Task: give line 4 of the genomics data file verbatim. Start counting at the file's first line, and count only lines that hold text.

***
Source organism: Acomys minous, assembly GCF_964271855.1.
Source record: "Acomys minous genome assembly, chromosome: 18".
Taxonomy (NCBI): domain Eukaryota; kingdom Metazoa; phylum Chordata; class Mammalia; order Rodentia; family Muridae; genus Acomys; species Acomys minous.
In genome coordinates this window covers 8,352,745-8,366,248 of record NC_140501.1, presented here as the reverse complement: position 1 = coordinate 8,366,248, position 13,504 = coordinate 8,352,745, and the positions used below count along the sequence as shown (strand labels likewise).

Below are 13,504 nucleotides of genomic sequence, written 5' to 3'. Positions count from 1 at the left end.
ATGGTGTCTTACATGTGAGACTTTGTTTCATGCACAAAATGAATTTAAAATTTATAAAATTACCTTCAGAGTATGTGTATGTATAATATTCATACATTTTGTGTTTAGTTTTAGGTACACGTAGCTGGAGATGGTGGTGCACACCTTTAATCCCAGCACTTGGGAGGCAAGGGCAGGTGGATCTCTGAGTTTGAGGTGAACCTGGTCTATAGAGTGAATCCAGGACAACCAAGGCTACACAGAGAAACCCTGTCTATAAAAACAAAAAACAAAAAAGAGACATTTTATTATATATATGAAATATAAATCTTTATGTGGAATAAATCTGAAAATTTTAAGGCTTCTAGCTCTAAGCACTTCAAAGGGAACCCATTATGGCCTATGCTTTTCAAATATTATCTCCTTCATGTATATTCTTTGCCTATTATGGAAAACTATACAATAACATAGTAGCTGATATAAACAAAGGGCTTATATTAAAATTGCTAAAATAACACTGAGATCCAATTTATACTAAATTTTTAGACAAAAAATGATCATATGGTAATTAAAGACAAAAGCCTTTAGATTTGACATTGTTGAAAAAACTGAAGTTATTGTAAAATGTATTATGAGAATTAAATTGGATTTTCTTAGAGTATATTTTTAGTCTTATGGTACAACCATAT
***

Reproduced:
In genome coordinates this window covers 8,352,745-8,366,248 of record NC_140501.1, presented here as the reverse complement: position 1 = coordinate 8,366,248, position 13,504 = coordinate 8,352,745, and the positions used below count along the sequence as shown (strand labels likewise).